The Alexander technique is different from other therapies or hands-on modalities. Below are some of its points of difference.

  • The Alexander technique is a form of mind–body (or ‘psychophysical’) re-education that deals specifically with the problem of conditioned and acquired harmful habits of use and reaction.

  • The Alexander technique is not a therapy. The person receiving the hands-on work is not a passive recipient or ‘patient’ left none the wiser about how to stop themselves getting into a state of tension or pain again. Hence a client, or ‘pupil’ or ‘student’, comes for ‘lessons’, not treatments.

  • Alexander technique lessons are taught one to one.

  • The Alexander technique does not involve exercises or manipulation.

  • As a mind–body (or ‘psychophysical’) re-education in the ‘use of the self’, the Alexander technique is not just ‘body work’ as the mind and mindfulness are very much involved.

  • Alexander lessons cultivate conscious and mindful 'thinking in activity' through Alexander’s practical principles of inhibition (stopping) and direction-sending, leading to more conscious, considered responses – and freedom in thought and action moment by moment – rather than repeating potentially harmful unconscious habitual actions and responses. (Alexander’s principles are practically demonstrated within a lesson.)

  • Alexander lessons teach clients or pupils to self-work with increasing awareness and mindfulness in a course of lessons through applying Alexander’s principles of inhibition and direction so that they are increasingly ready to meet stimuli that have previously put them wrong in daily life activities and interactions.

  • The hands-on work received by the client or pupil within a lesson is unique to the Alexander technique and is highly skilled.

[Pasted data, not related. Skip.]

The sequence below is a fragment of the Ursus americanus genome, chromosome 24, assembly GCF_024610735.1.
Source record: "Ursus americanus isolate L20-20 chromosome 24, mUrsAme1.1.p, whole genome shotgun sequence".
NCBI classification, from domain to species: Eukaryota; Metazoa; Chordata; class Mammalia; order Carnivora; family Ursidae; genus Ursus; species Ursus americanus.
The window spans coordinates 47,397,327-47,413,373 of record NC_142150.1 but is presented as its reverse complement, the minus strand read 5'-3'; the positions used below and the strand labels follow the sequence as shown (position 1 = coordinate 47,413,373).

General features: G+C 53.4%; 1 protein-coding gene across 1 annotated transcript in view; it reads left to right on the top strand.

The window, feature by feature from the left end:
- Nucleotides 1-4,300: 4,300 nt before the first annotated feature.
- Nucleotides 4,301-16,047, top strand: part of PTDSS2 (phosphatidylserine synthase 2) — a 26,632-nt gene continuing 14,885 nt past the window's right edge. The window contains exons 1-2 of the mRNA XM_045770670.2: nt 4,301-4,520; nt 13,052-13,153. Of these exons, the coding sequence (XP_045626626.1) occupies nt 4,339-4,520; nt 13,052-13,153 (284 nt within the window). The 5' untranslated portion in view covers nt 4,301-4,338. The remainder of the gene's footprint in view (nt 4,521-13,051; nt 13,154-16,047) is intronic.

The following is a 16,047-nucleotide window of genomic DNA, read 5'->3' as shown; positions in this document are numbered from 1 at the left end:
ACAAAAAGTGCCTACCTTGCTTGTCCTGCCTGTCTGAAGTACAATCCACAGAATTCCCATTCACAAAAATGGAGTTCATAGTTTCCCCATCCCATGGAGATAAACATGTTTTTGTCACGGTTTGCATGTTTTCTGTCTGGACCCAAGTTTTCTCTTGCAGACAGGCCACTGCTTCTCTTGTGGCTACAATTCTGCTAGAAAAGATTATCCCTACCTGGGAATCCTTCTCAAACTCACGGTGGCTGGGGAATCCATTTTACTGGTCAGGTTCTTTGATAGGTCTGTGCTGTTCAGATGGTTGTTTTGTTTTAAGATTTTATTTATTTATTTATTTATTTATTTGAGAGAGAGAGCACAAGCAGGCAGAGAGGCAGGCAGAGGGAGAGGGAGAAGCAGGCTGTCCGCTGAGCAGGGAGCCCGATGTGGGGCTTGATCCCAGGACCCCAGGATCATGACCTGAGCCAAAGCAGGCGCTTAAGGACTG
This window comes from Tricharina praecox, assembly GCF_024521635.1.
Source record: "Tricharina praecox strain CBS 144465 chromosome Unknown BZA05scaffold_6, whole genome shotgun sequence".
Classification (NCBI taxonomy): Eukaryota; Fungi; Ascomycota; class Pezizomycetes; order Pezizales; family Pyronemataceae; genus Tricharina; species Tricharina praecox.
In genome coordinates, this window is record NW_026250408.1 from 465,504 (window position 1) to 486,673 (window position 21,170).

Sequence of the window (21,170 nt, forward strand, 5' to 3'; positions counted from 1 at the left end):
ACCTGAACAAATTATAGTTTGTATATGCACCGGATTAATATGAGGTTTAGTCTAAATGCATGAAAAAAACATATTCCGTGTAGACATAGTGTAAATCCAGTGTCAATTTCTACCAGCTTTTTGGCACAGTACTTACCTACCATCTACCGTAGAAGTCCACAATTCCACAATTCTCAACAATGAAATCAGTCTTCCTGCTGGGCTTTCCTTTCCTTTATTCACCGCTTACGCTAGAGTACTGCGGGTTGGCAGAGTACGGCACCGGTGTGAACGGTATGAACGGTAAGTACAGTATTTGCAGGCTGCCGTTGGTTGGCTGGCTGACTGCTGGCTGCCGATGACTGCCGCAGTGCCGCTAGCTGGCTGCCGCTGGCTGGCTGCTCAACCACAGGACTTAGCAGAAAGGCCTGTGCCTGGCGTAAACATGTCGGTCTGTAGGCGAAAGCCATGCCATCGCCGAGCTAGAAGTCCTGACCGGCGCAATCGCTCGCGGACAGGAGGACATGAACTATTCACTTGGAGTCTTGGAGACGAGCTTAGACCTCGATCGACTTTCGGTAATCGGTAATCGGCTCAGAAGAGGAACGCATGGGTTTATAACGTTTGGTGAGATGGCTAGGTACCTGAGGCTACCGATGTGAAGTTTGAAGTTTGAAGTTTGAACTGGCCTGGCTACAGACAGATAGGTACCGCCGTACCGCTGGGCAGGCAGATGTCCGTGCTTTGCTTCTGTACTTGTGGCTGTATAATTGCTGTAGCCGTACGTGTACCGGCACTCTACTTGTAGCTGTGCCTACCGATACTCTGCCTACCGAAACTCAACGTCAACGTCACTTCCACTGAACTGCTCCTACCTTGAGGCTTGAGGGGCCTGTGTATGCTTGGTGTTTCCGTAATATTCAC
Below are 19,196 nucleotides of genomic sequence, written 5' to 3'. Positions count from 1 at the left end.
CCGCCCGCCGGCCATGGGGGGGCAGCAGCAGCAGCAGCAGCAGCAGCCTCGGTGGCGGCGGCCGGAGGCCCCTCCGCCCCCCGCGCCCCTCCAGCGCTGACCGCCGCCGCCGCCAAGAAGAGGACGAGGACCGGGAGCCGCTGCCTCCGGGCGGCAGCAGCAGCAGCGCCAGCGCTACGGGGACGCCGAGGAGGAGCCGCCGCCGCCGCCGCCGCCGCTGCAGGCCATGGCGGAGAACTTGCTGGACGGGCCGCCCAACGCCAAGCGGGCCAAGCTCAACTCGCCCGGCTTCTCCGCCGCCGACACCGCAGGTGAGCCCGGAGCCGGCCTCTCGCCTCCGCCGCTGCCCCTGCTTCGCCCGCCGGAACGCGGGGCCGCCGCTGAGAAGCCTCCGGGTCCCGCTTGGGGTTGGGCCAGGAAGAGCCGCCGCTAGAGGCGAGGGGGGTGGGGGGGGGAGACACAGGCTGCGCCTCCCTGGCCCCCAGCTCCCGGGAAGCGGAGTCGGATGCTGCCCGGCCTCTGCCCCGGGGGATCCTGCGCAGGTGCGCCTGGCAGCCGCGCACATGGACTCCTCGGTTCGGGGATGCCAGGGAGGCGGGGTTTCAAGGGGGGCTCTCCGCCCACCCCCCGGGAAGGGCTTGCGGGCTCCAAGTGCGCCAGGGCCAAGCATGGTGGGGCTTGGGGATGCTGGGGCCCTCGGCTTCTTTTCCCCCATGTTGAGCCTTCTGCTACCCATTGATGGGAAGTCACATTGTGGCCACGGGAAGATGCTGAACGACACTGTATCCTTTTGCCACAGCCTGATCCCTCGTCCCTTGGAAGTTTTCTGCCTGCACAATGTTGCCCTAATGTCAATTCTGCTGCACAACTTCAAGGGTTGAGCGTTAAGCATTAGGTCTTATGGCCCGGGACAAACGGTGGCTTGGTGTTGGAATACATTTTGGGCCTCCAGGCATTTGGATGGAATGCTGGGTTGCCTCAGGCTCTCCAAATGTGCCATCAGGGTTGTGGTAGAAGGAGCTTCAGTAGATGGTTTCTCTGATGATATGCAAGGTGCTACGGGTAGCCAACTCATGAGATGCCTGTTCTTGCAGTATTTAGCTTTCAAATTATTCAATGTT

• In Alexander lessons, the teacher uses their hands-on work to help the pupil to stop (or ‘inhibit’) their old habits and to learn ‘direct’ their body – and particularly the relationship between their head, neck and back (so preventing the physical startle pattern and fight–flight–fright stress response) – in a new, more balanced way as they meet varying stimuli.

  • Due to the unique nature of the hands-on work in the Alexander technique, the teacher must be in a balanced state themselves before putting their hands on a client or pupil and instructing them. As a result, Alexander teachers undergo a more comprehensive training than most other hands-on modalities:

    • Alexander teacher training consists of 1600 hours of full-time continuous training over 3 years. The teacher/trainee ratio in teacher training is 1:5 and the training consists of 80% practical work in order to acquire the required hands-on skills.

    • On completion of teacher training, practising teachers also involve themselves in continuing professional development to ensure they continue improve their hands-on skills and understanding of Alexander work throughout their careers.

Find out more about the Alexander technique
and also learn what happens in a lesson.

Find out how the Alexander technique was developed and learn more about how it works.

See the glossary for more information about common Alexander technique terms and concepts.

Find out more about Maria and lessons with Maria in the Alexander technique.

Interested in a lesson? Get in contact.